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Tuesday, December 29, 2015
Harold Meyerbeer is a
meek man with a
desire to do something a
man has not ever done
He does not yet know what it
is, but he knows that if he
sits in this bar long
enough it will come to him
The clock is ticking oh it’s ticking
Sharon Gufaltefel holds off the
world by earning degrees.
The less she knows, the more she
needs proof that she knows more
She walks her den, lined with
diplomas, and strokes the
letters that follow her name like the
heads of beloved pets
The clock is ticking oh it’s
Karen Gotterdammerung vows that,
once the last of her seven
children strikes out for college,
she will do what she really wants to do
When the youngest hits
high school, she retreats to
the bathroom and feels an
emptiness ghosting her spine.
She takes her birth control pills and
tosses them into the toilet
The clock is ticking oh
years preparing other people’s
taxes, composing mental movies of
their lives from the hints contained in
Today he applies an apostrophe of
umber to the leftmost margin of an
oceanscape and stands back
Astounded that his hands could
have done such a thing
Puts on Gershwin and cries
Wednesday, December 23, 2015
Conversation, Ante Meridiem
She says her second husband committed
suicide to spite her first husband who
also committed suicide and now she
thinks of committing suicide because her
son has moved away and her
daughter is almost out of school she
waves across the street at her
old house and says he shot himself right
there so are we going to
have sex or what?
I say yes but the sun is
hovering over Cairo and
wants you to know he’ll be back.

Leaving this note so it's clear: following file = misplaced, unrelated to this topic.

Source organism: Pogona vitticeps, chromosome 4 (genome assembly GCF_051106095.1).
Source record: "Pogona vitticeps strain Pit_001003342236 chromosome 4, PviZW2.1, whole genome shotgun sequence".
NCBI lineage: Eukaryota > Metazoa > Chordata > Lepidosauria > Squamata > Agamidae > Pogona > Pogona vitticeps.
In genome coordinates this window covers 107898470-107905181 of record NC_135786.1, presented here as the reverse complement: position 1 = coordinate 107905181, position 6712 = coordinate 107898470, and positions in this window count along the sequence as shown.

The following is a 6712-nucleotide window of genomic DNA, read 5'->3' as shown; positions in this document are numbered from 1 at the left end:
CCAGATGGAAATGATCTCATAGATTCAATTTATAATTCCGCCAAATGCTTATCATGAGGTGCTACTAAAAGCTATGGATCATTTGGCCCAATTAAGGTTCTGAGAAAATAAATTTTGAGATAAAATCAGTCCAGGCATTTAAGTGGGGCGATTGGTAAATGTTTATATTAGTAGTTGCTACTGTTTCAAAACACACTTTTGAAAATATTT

She says are you hungry I
think I have some salad.
Monday, December 21, 2015
They drive to Big Sur and
pull into a lot hovered by
It's named for an elixir,
one that takes away all sorrows
In that case,
let's drink all that we can!
Scrubby hillsides sprayed with
copper sunset, a single
cloud in the shape of a boomerang
The Pacific far below,
a shade of forever nightsky that wraps the
continental rift like a fitted sheet
A fresh fire over
Mimi's left shoulder
Rodolfo takes a rhapsodic breath,
brings the fork to his mouth and
chews on a glazed duck that could
bring La Scala to tears
Even in Puccini,
such moments should not be possible
A truffle is a truffle because it looks like a truffle; a trifle is a rifle gone south.
The sky makes so much sense. The hunter chases the girls; the big dog trails behind; a bull stands at the gate. And the great bear, ready to dig his claws into the burberry and spin you away like a retreating galaxy.
Even on Valentine’s day, the kid with the arrows should not wake the slumbering Ursa. He is truth on four legs and not to be trifled with.
The prisoner queen sits crookedly on her throne and I am Cygnus, craning my neck into the cosmic wind. Take away the belief and astrology begets astronomy, dry telescoppery, no longer engaged in the business of seduction.
Even the serious stars are not much more than our best guesses.
Thursday, December 17, 2015
Tuesday, December 15, 2015
Smiling Carmella finds the hard place in the middle of the garden, taps the keystone with the nail of her finger, calls me to her side.
She brings me questions wrapped in brown-bag book jackets, counting the days on her knuckles until wherefore turns into why and fires roots into the loam.
When the lightning bugs come, you’ll need solid shoes to trod the corn rows, mayonnaise jar in your hands, roll of string in the pocket of your jeans.
Goodbye, Carmella. Greet the morning side of the lake for me. Ice blue eyes, one oar at your back and singing always singing.
Sunday, December 13, 2015
Each night, the picture comes to kill me:
you and the baby, walking to the bedroom.
You tie an American flag around his eyes,
then sit in the kitchen and study your final option,
silver and cold to the touch.
When did the math arrive at this?
How many drunks, flare-ups, divorces,
pregnancies, bad dreams?
Hold an invisible gun in your hand.
Pull the trigger.
Feel how it flexes a muscle all the
way back to the elbow.
The finger cannot do this work alone.
Each night, I stand next to you in a
field in Atlanta as you bring the
metal to your chest, and I ask,
What was your last thought?
Why didn’t you think of calling me?
Notes: about my dear friend Sharona, who committed suicide ten years ago, along with the kind of random thoughts that go through a grieving mind looking for reasons: the similarity to the final scene from Madama Butterfly, and, oddly enough, an interview with a pitching coach on how throwing a forkball causes wear and tear on the elbow.